USA v. Fink

Filing 920070907

Opinion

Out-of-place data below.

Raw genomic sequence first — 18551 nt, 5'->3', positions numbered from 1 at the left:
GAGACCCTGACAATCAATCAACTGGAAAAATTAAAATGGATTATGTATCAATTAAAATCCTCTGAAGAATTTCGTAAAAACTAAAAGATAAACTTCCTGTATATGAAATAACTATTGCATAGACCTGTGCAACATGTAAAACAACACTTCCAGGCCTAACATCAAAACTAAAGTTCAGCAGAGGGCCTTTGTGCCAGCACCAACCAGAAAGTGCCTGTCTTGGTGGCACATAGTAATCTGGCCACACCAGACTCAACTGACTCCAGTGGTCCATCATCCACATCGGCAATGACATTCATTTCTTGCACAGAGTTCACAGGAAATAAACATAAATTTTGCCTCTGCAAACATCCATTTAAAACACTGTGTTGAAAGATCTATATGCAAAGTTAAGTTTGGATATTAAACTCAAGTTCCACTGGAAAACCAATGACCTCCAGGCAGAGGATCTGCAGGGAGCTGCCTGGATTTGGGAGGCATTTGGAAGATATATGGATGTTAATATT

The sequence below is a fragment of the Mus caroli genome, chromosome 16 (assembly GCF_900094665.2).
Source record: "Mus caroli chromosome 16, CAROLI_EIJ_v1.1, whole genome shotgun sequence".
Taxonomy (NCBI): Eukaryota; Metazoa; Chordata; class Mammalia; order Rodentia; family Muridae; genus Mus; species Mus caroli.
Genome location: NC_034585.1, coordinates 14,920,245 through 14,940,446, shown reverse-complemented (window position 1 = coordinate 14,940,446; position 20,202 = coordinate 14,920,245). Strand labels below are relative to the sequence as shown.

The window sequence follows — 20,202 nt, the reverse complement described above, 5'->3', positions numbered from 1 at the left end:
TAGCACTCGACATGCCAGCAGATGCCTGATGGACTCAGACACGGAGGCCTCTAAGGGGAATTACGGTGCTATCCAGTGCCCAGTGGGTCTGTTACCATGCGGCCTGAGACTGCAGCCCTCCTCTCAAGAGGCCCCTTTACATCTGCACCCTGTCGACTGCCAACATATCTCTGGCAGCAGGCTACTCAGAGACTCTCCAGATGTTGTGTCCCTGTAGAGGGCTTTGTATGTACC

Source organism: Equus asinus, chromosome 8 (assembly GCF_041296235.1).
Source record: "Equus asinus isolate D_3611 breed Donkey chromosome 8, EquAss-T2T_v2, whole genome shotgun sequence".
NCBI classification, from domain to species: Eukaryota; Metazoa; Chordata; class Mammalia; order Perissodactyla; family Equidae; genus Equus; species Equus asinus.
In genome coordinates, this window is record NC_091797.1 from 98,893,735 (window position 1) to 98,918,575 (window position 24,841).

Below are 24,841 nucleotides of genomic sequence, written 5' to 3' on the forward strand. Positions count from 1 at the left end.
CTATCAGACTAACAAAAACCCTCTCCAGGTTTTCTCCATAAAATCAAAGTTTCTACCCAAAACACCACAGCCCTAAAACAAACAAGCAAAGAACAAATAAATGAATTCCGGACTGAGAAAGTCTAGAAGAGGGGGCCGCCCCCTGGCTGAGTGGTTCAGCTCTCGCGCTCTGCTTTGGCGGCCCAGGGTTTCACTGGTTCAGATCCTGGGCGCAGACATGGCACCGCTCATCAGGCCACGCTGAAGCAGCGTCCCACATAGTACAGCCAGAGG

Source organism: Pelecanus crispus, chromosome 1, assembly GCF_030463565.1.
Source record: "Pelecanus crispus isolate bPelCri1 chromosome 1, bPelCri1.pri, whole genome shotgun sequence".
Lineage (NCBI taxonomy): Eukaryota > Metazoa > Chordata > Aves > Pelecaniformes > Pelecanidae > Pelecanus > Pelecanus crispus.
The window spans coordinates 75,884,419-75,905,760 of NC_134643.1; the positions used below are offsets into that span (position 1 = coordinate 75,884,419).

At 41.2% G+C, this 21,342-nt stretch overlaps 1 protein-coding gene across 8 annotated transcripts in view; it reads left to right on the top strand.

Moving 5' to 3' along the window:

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RECOMMENDED FOR FULL-TEXT PUBLICATION Pursuant to Sixth Circuit Rule 206 File Name: 07a0366p.06 UNITED STATES COURT OF APPEALS FOR THE SIXTH CIRCUIT _________________ X Plaintiff-Appellant, No. 06-3436 > , Defendant-Appellee. N Appeal from the United States District Court for the Northern District of Ohio at Cleveland. No. 05-00422--Peter C. Economus, District Judge. Argued: April 17, 2007 Decided and Filed: September 7, 2007 Before: SUHRHEINRICH and GIBBONS, Circuit Judges; HEYBURN, Chief District Judge.* _________________ COUNSEL ARGUED: Michael A. Sullivan, ASSISTANT UNITED STATES ATTORNEY, Cleveland, Ohio, for Appellant. Robert Smith, III, Cleveland, Ohio, for Appellee. ON BRIEF: Michael A. Sullivan, ASSISTANT UNITED STATES ATTORNEY, Cleveland, Ohio, for Appellant. Robert Smith, III, Cleveland, Ohio, for Appellee. _________________ OPINION _________________ JULIA SMITH GIBBONS, Circuit Judge. Following a period of FBI surveillance and his subsequent indictment, defendant William A. Fink pled guilty to distribution of child pornography. The district court found the appropriate sentencing range under the Sentencing Guidelines to be 188 to 235 months. The district court sentenced Fink to 70 months imprisonment and five years of supervised release. The government appeals, asserting that the sentence is substantively unreasonable. For the following reasons, we agree and vacate the sentence and remand for resentencing. UNITED STATES OF AMERICA, v. WILLIAM A. FINK, The Honorable John G. Heyburn II, Chief United States District Judge for the Western District of Kentucky, sitting by designation. * 1 No. 06-3436 United States v Fink I. Page 2 From February through December 2004, Fink distributed child pornography through an Internet chat room. In return, Fink received deliberately corrupted digital files, purported to be child pornography, from an undercover FBI agent. At the relevant time, Fink was the pastor of a church in Mentor, Ohio, and he used the church computer to store and transmit the images. Following several months of online communication, and pursuant to a search warrant, federal agents seized three computers from the church in June 2005. Two of those computers were later found to contain numerous images of child pornography. At the time of the search, Fink gave consent to search his personal computer, which also contained numerous saved images of child pornography. On August 31, 2005, a federal grand jury returned a one-count indictment charging Fink with distribution of child pornography, in violation of 18 U.S.C. 2252A(a)(2). On October 25, 2005, Fink pled guilty to the indictment. At the sentencing hearing, the district court found the base offense level for distribution of child pornography to be 22, pursuant to U.S.S.G. 2G2.2(a)(2). The court also made the following adjustments: a two-level increase pursuant to U.S.S.G. 2G2.2(b)(2), because the pornography involved prepubescent minors; a five-level increase pursuant to U.S.S.G. 2G2.2(b)(3)(B), for distributing child pornography in expectation of a thing of value in return (here, more child pornography); a four-level increase, pursuant to U.S.S.G. 2G2.2(b)(4), because the material portrayed images of sadistic conduct and/or depictions of violence; a two-level increase pursuant to U.S.S.G. 2G2.2(b)(6), because a computer was involved in the offense; and a four-level increase pursuant to U.S.S.G. 2G2.2(b)(7)(C), because the number of images (including videos) retrieved was at least 300 but fewer than 600. With a three-level downward adjustment for acceptance of responsibility, Fink's total offense level was 36. Fink's criminal history category was Level I, resulting in a Guidelines range of 188 to 235 months. There were no objections to the applicable Guidelines range. The Presentence Report (PSR) reveals that Fink sexually molested his daughter at least once in the past. Roughly 15 years ago, when Fink's daughter was approximately 12 years old, she disclosed to her school teacher that her mother and father (Fink) had touched her inappropriately. Fink called a social service agency to report the abuse and ultimately left the family's home. Fink subsequently worked with a social worker and sought mental health treatment and family counseling. Fink returned to the family home after being gone roughly 18 months and continued counseling for another 36 months. At the sentencing hearing, the district court acknowledged that it had read the indictment and PSR and was familiar with Fink's personal history. The court noted that Fink himself had been a victim of sexual abuse and found that "it's logical that this deviant behavior that the defendant became involved in was probably caused to a degree by his sexual abuse." The court went on to note that it "had to balance [Fink's] personal history with the need to deter the defendant and others who have committed similar offenses, and to protect the public from further crimes." The court stated that it had considered sentences imposed on defendants for similar conduct and that it was having difficulty reconciling Fink's Guidelines range with another case in which "the individual was charged with the same offense . . . before the mandatory minimum came into effect, where this Court imposed a sentence of 49 months." The court also noted defendants in two other cases who had received relatively short sentences for similar conduct.1 After stating that the court had a duty to "avoid unwarranted sentencing disparities among defendants with similar records who have been found guilty of similar conduct," the court 1 The court later clarified that both the referenced cases predated the passage of the Prosecutorial Remedies and Other Tools to End Exploitation of Children Today Act of 2003 ("PROTECT Act"). Pub. L. No. 108-066, 117 Stat. 650 (2003). The PROTECT Act prohibits computer generated child pornography and provides minimum sentences for possession and distribution of child pornography, among other things. No. 06-3436 United States v Fink Page 3 announced that a sentence of 70 months imprisonment and five years of supervised release was "appropriate to meet the sentencing goals of punishment, deterrence and safety to the community." For its statement of reasons, the court attached a copy of the transcript of the sentencing hearing to the judgment. The government noted its objection to the sentence and iterated its request for a sentence within the Guidelines range. The government then filed a timely notice of appeal. II. When considering sentencing decisions, this court reviews a district court's factual findings for clear error while reviewing the district court's conclusions of law de novo. United States v. Hazelwood, 398 F.3d 792, 795 (6th Cir. 2005). This court reviews a district court's application of the United States Sentencing Guidelines de novo. United States v. Gibson, 409 F.3d 325, 338 (6th Cir. 2005). The court also reviews sentencing decisions for reasonableness. United States v. Booker, 543 U.S. 220, 264-65 (2005). Because the district court's sentence was not within the Guidelines range, the rebuttable presumption of reasonableness does not apply to this sentence. See United States v. Williams, 436 F.3d 706, 707-08 (6th Cir. 2006). III. The only issue on appeal is whether the 70-month sentence imposed by the district court is substantively reasonable within the meaning of Booker. After Booker, the Sentencing Guidelines constitute an advisory rather than mandatory scheme. United States v. Richardson, 437 F.3d 550, 553 (6th Cir. 2006). "Without the `mandatory' provision, the Sentencing Reform Act nonetheless requires judges to take account of the Guidelines together with other sentencing goals." Booker, 543 U.S. at 259. "While not bound to apply the Guidelines," district courts "must consult those Guidelines and take them into account when sentencing." Id. at 264. As a consequence, "[18 U.S.C.] 3553(a) remains in effect, and sets forth numerous factors that guide sentencing. Those factors in turn will guide appellate courts, as they have in the past, in determining whether a sentence is unreasonable." Id. at 261. Under this scheme, the district court's mandate is to impose "a sentence sufficient, but not greater than necessary, to comply with the purposes" of 3553(a)(2). United States v. Foreman, 436 F.3d 638, 644 n.1 (6th Cir. 2006). This court's reasonableness review is split into two separate inquiries: procedural reasonableness and substantive reasonableness. A sentence may be procedurally unreasonable if "the district judge fails to `consider' the applicable Guidelines range or neglects to `consider' the other factors listed in 18 U.S.C. 3553(a), and instead simply selects what the judge deems an appropriate sentence without such required consideration." United States v. Webb, 403 F.3d 373, 383 (6th Cir. 2005). A sentence may be found substantively unreasonable when the district court "select[s] the sentence arbitrarily, bas[es] the sentence on impermissible factors, fail[s] to consider pertinent 3553(a) factors or giv[es] an unreasonable amount of weight to any pertinent factor." United States v. Collington, 461 F.3d 805, 808 (6th Cir. 2006) (quoting Webb, 403 F.3d at 385) (alteration in original). Here, we consider only whether the sentence imposed by the district court is substantively reasonable. This court applies a form of proportionality review: "the farther the judge's sentence departs from the guidelines sentence . . . the more compelling the justification based on factors in section 3553(a) must be." United States v. Davis, 458 F.3d 491, 496 (6th Cir. 2006) (internal quotation marks omitted). Although it is true that there is no mathematical percentage or formula that can define a reasonable sentence in the post-Booker world, see Collington, 461 F.3d at 808 n.2, it is also true that "a large variance requires a greater explanation." Id. at 809. Here, the district court varied downward 118 months from the bottom of the Guidelines range (188 to 235 months) to arrive at a sentence of 70 months. In these circumstances, the court's justification for the substantial variance must be a compelling one. No. 06-3436 United States v Fink Page 4 We therefore begin by examining the district court's consideration of the relevant 3553(a) factors. Under 18 U.S.C. 3553(a)(1), the court must consider the nature and circumstances of the offense and the history and characteristics of the defendant. The district court noted Fink's personal history and characteristics; most notably it emphasized that he had suffered sexual abuse as a child. The court, however, failed to mention that Fink had previously molested his daughter. Indeed, the court's statement that a 70-month sentence would permit Fink "to reflect on [his] criminal behavior and to hopefully draw some insight into this deviant behavior, and treatment will help" is less convincing in light of Fink's previous transgression. Under 18 U.S.C. 3553(a)(2)(A), the sentence imposed must reflect the seriousness of and provide just punishment for the offense. Although the district court acknowledged that distribution of child pornography was a serious offense, it also suggested that it was less serious than enticing a child and emphasized that it did not appear that Fink intended to engage in sexual conduct with children. However, as noted by the Fifth Circuit, this consideration is already incorporated into the Guidelines: "Congress established a series of distinctly separate offenses respecting child pornography, with higher sentences for offenses involving conduct more likely to be, or more directly, harmful to minors than the mere possession offense. Similarly, the guidelines clearly reflect consideration of whether and the degree to which harm to minors is or has been involved." United States v. Duhon, 440 F.3d 711, 718 (5th Cir. 2006). Fink's sentence is also unlikely to afford adequate deterrence to criminal conduct of this type, as required by 18 U.S.C. 3553(a)(2)(B). Such a substantial variance in a case without exceptional factual circumstances implies that a sentence at or near the statutory minimum is typical for such offenses. Fink's sentence also may not adequately "protect the public from further crimes of the defendant," as required by 18 U.S.C. 3553(a)(2)(C). Fink's molestation of his daughter 12 years prior to this offense could suggest that his behavior is a persistent problem. The district court appears not to have considered this important factor. Under 18 U.S.C. 3553(a)(6), the court must consider "the need to avoid unwarranted sentence disparities among defendants with similar records who have been found guilty of similar conduct[.]" The district court placed considerable emphasis on this factor, but the cases to which it compared Fink's conduct are quite different from this case. As an initial matter, the cited cases involved enticement of minors, not distribution of child pornography. Further, the district court emphasized the 17-month sentence of one particular defendant, but the defendant in that case was charged only with receipt of child pornography, not distribution. Moreover, the Guidelines have changed significantly between the time of the referenced cases and when Fink's offenses took place. The defendants in the purportedly comparable cases were sentenced in 2001 and 2002, prior to Congress's enactment of the PROTECT Act and the concomitant revision to the Guidelines. The PROTECT Act reflects Congress's intention to enhance the consequences attached to distribution of child pornography, and the district court's comparison of Fink's case to pre-PROTECT Act sentences effectively negates this Congressional prerogative. Paradoxically, the court's effort to avoid sentencing disparity will only create such disparity; because this case is largely without exceptional circumstances, any subsequent defendant must either be sentenced comparably to Fink (and therefore well below the Guidelines range), or at or near the Guidelines range and thus have a drastically different sentence from Fink. Perhaps most problematic, in light of the statutory minimum, Fink's sentence represents almost the most extreme variance possible. The 70-month sentence is only ten months greater than the 5-year minimum imposed by 18 U.S.C. 2252A(b)(1); this leaves virtually no room to make future distinctions between Fink's case and the cases of worthy defendants that exhibit more compelling factual circumstances. See Davis, 458 F.3d at 497, 499 (finding that a downward variance to a one-day sentence based on the passage of time and age of the defendant left no room for discretion for other defendants); cf. United States v. Moreland, 437 F.3d 424, 437 (4th Cir. 2006) No. 06-3436 United States v Fink Page 5 (finding that "[i]f Moreland's circumstances are so compelling as to warrant a two-thirds reduction from the bottom of the guideline range, it is difficult to imagine any meaningful limit on the discretion of the district court."); United States v. Haack, 403 F.3d 997, 1005 (8th Cir. 2005) (noting in a pre-Booker setting that "[a] departure of this extent," 120 months to 78 months, "leaves little room for greater departures for defendants" who present even more compelling reasons for leniency). Radical downward variances and departures are best reserved for the most deserving of defendants. See United States v. Husein, 478 F.3d 318, 334 (6th Cir. 2007) (affirming a significant downward departure while noting that "`more worthy defendants' than Husein are difficult to imagine"). If a defendant with a history of sexual molestation who transmits hundreds of images of child pornography still receives near the statutory minimum, a district court could not easily justify sentencing other similarly situated offenders, or offenders who do not have a history of sexual assault, to a greater sentence. Indeed, Fink's sentence effectively erases all but one of the adjustments added to Fink's base sentence distribution in expectation of receipt of a thing of value. As a result, the sentence essentially attaches no consequence to Fink's distribution of images of children under 12 years of age, portraying sadistic conduct, using a computer, or the distribution of hundreds of images. Here, the sentence given involves an extraordinary variance--a sentence roughly one-third the length of the lower end of the Guidelines range. The absence of factors justifying such a radical variance, as well as the presence of factors which 2 district court did not address, lead us to the conclude that the sentence imposed is unreasonable. IV. For the foregoing reasons, we vacate the sentence and remand for resentencing. Two recent cases provide insight into this court's approach to these issues. Compare United States v. Borho, 485 F.3d 904 (6th Cir. 2007) (vacating and remanding a sentence of 72 months where the applicable Guidelines range called for a sentence of between 210 and 262 months, after finding that the facts relied upon to justify the extreme downward variance did not rise to the level of extraordinary circumstances), with United States v. Cherry, 487 F.3d 366 (6th Cir. 2007) (affirming a sentence of 120 months where the applicable Guidelines range called for a sentence of between 210 and 262 months, after finding that the district court appropriately took into account the Guidelines range and the circumstances of the particular defendant). We endorse the approach of these cases, and conclude that the appeal before us most closely resembles Borho, rather than Cherry. 2